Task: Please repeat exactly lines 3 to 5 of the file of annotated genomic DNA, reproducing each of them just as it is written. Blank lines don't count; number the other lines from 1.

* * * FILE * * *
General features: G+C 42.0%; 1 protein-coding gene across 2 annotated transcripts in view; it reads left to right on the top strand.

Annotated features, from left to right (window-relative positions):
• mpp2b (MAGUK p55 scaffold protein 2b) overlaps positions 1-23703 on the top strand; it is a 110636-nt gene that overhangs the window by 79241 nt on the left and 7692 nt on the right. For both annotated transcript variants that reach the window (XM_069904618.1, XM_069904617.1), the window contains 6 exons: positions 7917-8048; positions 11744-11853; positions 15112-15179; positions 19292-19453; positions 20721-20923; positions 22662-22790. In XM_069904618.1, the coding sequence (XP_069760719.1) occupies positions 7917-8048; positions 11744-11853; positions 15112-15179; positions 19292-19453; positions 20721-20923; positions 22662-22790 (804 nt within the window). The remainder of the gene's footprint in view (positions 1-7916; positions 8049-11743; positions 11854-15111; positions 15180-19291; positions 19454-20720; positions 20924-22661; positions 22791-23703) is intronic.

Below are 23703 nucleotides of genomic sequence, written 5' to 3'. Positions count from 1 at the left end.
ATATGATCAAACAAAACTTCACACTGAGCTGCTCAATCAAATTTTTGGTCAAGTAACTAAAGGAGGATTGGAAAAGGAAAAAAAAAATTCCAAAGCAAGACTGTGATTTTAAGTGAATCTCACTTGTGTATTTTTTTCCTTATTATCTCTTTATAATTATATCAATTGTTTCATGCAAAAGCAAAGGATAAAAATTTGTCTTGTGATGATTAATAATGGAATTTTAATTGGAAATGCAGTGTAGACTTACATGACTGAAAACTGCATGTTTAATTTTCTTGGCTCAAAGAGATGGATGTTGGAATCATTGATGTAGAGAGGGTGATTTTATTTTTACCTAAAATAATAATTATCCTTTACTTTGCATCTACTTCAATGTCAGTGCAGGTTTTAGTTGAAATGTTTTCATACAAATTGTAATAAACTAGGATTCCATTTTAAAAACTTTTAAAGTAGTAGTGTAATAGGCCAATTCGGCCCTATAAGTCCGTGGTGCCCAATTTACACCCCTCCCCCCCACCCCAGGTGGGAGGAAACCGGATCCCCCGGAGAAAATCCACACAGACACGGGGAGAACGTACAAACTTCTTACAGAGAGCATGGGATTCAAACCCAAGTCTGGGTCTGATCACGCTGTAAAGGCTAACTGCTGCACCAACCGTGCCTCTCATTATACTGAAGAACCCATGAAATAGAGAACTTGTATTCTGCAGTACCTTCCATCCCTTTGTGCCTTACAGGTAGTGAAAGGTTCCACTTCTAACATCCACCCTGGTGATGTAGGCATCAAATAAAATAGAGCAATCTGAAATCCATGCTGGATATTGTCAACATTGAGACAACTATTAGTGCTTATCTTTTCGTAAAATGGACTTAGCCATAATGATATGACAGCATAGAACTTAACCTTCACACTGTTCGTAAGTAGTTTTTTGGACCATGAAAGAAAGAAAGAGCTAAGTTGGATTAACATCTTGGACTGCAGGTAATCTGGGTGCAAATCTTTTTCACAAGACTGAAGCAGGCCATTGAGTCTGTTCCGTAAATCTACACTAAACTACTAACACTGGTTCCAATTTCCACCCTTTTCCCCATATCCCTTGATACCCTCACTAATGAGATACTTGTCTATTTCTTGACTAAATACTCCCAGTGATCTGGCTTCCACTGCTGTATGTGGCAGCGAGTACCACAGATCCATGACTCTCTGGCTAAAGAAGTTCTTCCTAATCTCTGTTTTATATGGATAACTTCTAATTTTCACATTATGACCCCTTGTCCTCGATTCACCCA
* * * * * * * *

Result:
• mpp2b (MAGUK p55 scaffold protein 2b) overlaps positions 1-23703 on the top strand; it is a 110636-nt gene that overhangs the window by 79241 nt on the left and 7692 nt on the right. For both annotated transcript variants that reach the window (XM_069904618.1, XM_069904617.1), the window contains 6 exons: positions 7917-8048; positions 11744-11853; positions 15112-15179; positions 19292-19453; positions 20721-20923; positions 22662-22790. In XM_069904618.1, the coding sequence (XP_069760719.1) occupies positions 7917-8048; positions 11744-11853; positions 15112-15179; positions 19292-19453; positions 20721-20923; positions 22662-22790 (804 nt within the window). The remainder of the gene's footprint in view (positions 1-7916; positions 8049-11743; positions 11854-15111; positions 15180-19291; positions 19454-20720; positions 20924-22661; positions 22791-23703) is intronic.

Below are 23703 nucleotides of genomic sequence, written 5' to 3'. Positions count from 1 at the left end.
ATATGATCAAACAAAACTTCACACTGAGCTGCTCAATCAAATTTTTGGTCAAGTAACTAAAGGAGGATTGGAAAAGGAAAAAAAAAATTCCAAAGCAAGACTGTGATTTTAAGTGAATCTCACTTGTGTATTTTTTTCCTTATTATCTCTTTATAATTATATCAATTGTTTCATGCAAAAGCAAAGGATAAAAATTTGTCTTGTGATGATTAATAATGGAATTTTAATTGGAAATGCAGTGTAGACTTACATGACTGAAAACTGCATGTTTAATTTTCTTGGCTCAAAGAGATGGATGTTGGAATCATTGATGTAGAGAGGGTGATTTTATTTTTACCTAAAATAATAATTATCCTTTACTTTGCATCTACTTCAATGTCAGTGCAGGTTTTAGTTGAAATGTTTTCATACAAATTGTAATAAACTAGGATTCCATTTTAAAAACTTTTAAAGTAGTAGTGTAATAGGCCAATTCGGCCCTATAAGTCCGTGGTGCCCAATTTACACCCCTCCCCCCCACCCCAGGTGGGAGGAAACCGGATCCCCCGGAGAAAATCCACACAGACACGGGGAGAACGTACAAACTTCTTACAGAGAGCATGGGATTCAAACCCAAGTCTGGGTCTGATCACGCTGTAAAGGCTAACTGCTGCACCAACCGTGCCTCTCATTATACTGAAGAACCCATGAAATAGAGAACTTGTATTCTGCAGTACCTTCCATCCCTTTGTGCCTTACAGGTAGTGAAAGGTTCCACTTCTAACATCCACCCTGGTGATGTAGGCATCAAATAAAATAGAGCAATCTGAAATCCATGCTGGATATTGTCAACATTGAGACAACTATTAGTGCTTATCTTTTCGTAAAATGGACTTAGCCATAATGATATGACAGCATAGAACTTAACCTTCACACTGTTCGTAAGTAGTTTTTTGGACCATGAAAGAAAGAAAGAGCTAAGTTGGATTAACATCTTGGACTGCAGGTAATCTGGGTGCAAATCTTTTTCACAAGACTGAAGCAGGCCATTGAGTCTGTTCCGTAAATCTACACTAAACTACTAACACTGGTTCCAATTTCCACCCTTTTCCCCATATCCCTTGATACCCTCACTAATGAGATACTTGTCTATTTCTTGACTAAATACTCCCAGTGATCTGGCTTCCACTGCTGTATGTGGCAGCGAGTACCACAGATCCATGACTCTCTGGCTAAAGAAGTTCTTCCTAATCTCTGTTTTATATGGATAACTTCTAATTTTCACATTATGACCCCTTGTCCTCGATTCACCCA